How Germany Became the Savior of the Eurozone

June 4, 2013

Historically, Germany has been known as a northern European welfare state. Recently, however, perceptions of the country have changed; it is now perceived as the only economy that can keep Europe afloat during the euro crisis. The reforms that a center-left coalition put in place made the German economy more competitive. Rather than account deficits, the country now runs large account surpluses. The unemployment rate, which approached 10 percent in 2005, now approaches 5 percent, well below even the United States, says Mark Hallerberg, professor of public management and political economy at the Hertie School of Governance in Berlin.

The German economy began to grow when Chancellor Gerhard Schröder implemented the Hartz IV reforms.

  • It limited the full payment of unemployment compensation to one year from the previous duration of two years. Up to a cap, the German system paid a percentage of the previous wage, not a flat rate.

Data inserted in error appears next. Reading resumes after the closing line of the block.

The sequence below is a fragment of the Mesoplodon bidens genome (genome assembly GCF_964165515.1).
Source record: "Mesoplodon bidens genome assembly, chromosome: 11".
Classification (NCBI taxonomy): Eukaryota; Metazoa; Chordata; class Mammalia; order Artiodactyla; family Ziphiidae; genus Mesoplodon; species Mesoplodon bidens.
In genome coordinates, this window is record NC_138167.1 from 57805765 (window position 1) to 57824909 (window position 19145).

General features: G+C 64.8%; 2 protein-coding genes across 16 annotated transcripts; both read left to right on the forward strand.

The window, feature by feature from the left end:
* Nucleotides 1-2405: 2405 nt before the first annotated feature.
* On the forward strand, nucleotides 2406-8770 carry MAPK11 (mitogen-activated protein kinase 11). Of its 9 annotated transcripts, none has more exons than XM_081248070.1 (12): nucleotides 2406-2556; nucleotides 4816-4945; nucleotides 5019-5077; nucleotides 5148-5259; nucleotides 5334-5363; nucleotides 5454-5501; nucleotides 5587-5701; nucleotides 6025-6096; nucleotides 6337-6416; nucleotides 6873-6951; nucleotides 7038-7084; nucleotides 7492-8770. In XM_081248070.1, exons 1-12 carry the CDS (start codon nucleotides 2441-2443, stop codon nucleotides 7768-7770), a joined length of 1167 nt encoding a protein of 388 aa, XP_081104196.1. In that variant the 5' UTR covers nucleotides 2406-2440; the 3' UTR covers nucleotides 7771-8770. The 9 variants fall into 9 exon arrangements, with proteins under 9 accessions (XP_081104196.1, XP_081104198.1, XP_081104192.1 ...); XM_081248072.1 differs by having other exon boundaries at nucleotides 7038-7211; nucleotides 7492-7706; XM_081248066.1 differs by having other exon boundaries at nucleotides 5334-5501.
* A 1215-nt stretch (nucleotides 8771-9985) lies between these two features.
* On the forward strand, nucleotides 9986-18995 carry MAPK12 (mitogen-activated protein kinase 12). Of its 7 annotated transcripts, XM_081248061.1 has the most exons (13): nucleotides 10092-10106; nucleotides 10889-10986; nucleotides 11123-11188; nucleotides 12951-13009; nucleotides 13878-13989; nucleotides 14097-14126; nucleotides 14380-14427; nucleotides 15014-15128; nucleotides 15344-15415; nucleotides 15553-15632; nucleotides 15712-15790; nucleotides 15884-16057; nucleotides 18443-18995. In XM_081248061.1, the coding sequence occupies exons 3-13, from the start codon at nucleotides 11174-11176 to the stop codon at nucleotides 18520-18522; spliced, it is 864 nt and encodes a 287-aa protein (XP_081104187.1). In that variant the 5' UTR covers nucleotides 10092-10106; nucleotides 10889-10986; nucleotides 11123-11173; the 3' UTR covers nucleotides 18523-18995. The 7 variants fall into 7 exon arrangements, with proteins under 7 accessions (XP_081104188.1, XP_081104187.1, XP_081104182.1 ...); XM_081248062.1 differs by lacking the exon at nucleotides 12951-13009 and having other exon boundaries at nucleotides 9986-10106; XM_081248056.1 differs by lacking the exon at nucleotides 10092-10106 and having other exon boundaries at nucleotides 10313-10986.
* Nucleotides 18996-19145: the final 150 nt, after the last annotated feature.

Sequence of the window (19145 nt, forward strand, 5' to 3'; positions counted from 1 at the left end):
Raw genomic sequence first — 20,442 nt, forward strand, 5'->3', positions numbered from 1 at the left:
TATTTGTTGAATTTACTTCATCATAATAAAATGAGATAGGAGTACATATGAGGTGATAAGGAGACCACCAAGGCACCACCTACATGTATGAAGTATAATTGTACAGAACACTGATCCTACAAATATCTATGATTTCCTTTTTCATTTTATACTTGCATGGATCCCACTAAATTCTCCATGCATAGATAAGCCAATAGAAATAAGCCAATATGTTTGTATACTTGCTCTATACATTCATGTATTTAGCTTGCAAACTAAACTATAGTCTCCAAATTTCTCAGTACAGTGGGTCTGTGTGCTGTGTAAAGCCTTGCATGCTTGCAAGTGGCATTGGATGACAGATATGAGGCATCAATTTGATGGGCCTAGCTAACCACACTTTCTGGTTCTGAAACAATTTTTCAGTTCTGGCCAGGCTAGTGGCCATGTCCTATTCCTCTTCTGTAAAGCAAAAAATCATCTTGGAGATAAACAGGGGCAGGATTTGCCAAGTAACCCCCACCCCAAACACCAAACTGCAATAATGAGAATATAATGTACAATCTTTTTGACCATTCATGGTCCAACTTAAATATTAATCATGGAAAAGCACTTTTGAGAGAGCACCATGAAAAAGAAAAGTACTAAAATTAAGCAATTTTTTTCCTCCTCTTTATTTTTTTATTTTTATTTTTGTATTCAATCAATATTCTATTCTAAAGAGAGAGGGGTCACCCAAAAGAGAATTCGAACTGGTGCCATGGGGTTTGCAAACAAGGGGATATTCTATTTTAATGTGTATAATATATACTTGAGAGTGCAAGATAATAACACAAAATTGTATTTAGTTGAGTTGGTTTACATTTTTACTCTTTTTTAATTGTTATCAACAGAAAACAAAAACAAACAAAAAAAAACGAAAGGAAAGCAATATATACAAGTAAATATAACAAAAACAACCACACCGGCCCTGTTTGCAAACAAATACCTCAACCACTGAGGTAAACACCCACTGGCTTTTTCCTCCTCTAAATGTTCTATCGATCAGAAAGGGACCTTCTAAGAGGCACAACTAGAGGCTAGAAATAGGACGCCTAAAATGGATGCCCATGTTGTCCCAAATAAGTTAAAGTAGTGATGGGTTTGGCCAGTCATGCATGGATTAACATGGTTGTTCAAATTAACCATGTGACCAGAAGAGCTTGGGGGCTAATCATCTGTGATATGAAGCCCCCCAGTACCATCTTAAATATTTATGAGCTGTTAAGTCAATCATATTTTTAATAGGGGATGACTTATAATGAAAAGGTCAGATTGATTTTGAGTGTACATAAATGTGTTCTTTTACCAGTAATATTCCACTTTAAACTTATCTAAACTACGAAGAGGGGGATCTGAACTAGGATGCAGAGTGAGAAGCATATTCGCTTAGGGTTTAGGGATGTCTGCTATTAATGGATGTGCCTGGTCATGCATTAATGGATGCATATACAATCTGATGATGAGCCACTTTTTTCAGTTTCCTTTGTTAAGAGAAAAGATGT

• The unemployment payment dropped to around €350, with additional supplements possible for rent, heat and children. If one refused to accept a job, payments were cut a further 30 percent.
  • There were also "€1 jobs" created, where the state could employ someone at €1 an hour who was on benefits. In addition, there was also consideration of one's savings and the salary of one's spouse when calculating these benefits.

Separately in the 2000s, the government passed pension reforms.

  • In 2001, the German government moved the public pension system from a traditional pay-as you-go system to a multipillar one, with government subsidies for voluntary private contributions.
  • In 2004, the government linked pension adjustments to the number of contributors and recipients. This step theoretically will mean cuts in the future, assuming no change in policy.
  • In 2007, there was an agreement to increase the retirement age to 67 by 2029.

A third notable reform came into its own after the global financial crisis and is known by its German name, Kurzarbeit. This was a program where the state paid up to 70 percent of a person's salary up to a given cap, workers took a cut in hours and pay, and firms agreed not to lay off the worker.

These reforms changed the welfare system of Germany. The private sector also played its part in terms of restructuring and the use of new technology. Nevertheless, these reforms did contribute to a more competitive economy.

Source: Mark Hallerberg, "Challenges for the German Welfare State before and after the Global Financial Crisis," Cato Institute, Summer 2013.

 

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